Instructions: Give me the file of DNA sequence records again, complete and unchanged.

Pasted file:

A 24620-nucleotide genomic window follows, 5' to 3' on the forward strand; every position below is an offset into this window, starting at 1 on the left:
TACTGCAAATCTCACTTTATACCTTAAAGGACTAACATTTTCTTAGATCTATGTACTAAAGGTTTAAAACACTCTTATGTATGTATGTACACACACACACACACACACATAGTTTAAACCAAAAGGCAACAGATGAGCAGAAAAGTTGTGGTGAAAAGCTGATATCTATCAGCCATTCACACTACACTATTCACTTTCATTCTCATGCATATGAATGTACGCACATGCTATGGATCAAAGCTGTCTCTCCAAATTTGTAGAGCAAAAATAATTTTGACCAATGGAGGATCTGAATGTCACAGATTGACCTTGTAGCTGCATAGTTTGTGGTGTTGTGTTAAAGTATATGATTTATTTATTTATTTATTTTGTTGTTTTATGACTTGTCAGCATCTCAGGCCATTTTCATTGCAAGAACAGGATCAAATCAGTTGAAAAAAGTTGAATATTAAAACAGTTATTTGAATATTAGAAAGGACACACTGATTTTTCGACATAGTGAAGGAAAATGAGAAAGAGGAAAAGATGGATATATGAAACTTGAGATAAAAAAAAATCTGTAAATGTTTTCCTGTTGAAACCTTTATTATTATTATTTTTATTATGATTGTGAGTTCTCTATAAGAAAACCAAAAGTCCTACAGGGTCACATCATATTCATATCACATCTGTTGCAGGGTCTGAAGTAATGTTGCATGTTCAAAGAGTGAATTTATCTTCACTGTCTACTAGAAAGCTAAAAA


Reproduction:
A 24620-nucleotide genomic window follows, 5' to 3' on the forward strand; every position below is an offset into this window, starting at 1 on the left:
TACTGCAAATCTCACTTTATACCTTAAAGGACTAACATTTTCTTAGATCTATGTACTAAAGGTTTAAAACACTCTTATGTATGTATGTACACACACACACACACACACATAGTTTAAACCAAAAGGCAACAGATGAGCAGAAAAGTTGTGGTGAAAAGCTGATATCTATCAGCCATTCACACTACACTATTCACTTTCATTCTCATGCATATGAATGTACGCACATGCTATGGATCAAAGCTGTCTCTCCAAATTTGTAGAGCAAAAATAATTTTGACCAATGGAGGATCTGAATGTCACAGATTGACCTTGTAGCTGCATAGTTTGTGGTGTTGTGTTAAAGTATATGATTTATTTATTTATTTATTTTGTTGTTTTATGACTTGTCAGCATCTCAGGCCATTTTCATTGCAAGAACAGGATCAAATCAGTTGAAAAAAGTTGAATATTAAAACAGTTATTTGAATATTAGAAAGGACACACTGATTTTTCGACATAGTGAAGGAAAATGAGAAAGAGGAAAAGATGGATATATGAAACTTGAGATAAAAAAAAATCTGTAAATGTTTTCCTGTTGAAACCTTTATTATTATTATTTTTATTATGATTGTGAGTTCTCTATAAGAAAACCAAAAGTCCTACAGGGTCACATCATATTCATATCACATCTGTTGCAGGGTCTGAAGTAATGTTGCATGTTCAAAGAGTGAATTTATCTTCACTGTCTACTAGAAAGCTAAAAA